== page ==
When you send out an email to a friend, your spouse, or even your lawyer, who has the right to see those emails? These emails may not be as confidential as you think.
In a recent California appellate case, Holmes v Petrovich Development Co., an employee sued her employer for sexual harassment and a hostile work environment. While working for the employer, she sent email to her attorney about the circumstances of her case. Normally, communications with your lawyer are protected by the attorney client privilege. That is what the employee claimed in this case. However, since her emails were from the company's computer, and the company had an express policy that such emails were not confidential, the court ruled that the emails to her attorney were not protected. It noted that if the same emails had been sent from her home computer, the communications would have been protected.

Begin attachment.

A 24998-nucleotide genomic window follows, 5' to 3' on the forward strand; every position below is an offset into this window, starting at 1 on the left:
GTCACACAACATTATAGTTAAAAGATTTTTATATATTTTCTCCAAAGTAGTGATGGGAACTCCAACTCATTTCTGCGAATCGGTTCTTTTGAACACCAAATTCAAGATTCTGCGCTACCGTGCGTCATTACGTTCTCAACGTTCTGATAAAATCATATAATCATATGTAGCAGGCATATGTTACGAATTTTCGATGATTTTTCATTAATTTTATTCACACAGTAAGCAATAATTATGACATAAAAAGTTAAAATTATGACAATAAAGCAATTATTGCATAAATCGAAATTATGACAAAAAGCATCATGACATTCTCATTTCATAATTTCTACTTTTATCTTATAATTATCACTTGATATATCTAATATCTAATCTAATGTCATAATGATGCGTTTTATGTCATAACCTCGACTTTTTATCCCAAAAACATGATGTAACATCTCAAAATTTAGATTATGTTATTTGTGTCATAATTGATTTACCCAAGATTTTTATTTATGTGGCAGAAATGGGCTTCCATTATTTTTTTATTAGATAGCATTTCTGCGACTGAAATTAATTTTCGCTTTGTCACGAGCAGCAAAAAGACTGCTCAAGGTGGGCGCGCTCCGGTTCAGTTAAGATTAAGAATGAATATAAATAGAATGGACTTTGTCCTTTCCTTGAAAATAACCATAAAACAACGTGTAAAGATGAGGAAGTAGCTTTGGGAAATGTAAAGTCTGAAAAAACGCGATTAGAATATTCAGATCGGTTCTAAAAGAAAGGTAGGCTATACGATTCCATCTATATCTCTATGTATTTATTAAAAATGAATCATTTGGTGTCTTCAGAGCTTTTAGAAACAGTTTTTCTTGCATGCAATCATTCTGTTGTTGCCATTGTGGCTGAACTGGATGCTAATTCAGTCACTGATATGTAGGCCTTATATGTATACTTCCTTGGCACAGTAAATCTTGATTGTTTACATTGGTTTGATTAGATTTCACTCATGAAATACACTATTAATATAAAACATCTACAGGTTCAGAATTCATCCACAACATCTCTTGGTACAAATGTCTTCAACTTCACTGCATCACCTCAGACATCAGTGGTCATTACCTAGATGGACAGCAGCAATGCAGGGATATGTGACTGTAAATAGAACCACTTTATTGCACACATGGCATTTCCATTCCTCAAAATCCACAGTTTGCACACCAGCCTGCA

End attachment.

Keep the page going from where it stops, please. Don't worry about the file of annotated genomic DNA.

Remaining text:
In another case, a corporation was held to waive its attorney client privilege when it distributed its emails intended for its attorneys to many different sources who were not attorneys (Muro v Target, 2007).
As an attorney representing personal injury victims in the Oakland and Alameda area, I am concerned about privacy issues such as this and the use of the internet in general. We seem to be losing our privacy bite by bite, and as the internet expands it will only worsen. The teaching point here, however, is to never communicate with your lawyer by email unless it is from your own personal computer, and certainly not the computer at work.
California Court of Appeal Decision, Holmes v Petrovich Development Co., January 13, 2011
Muro v Target, November, 2007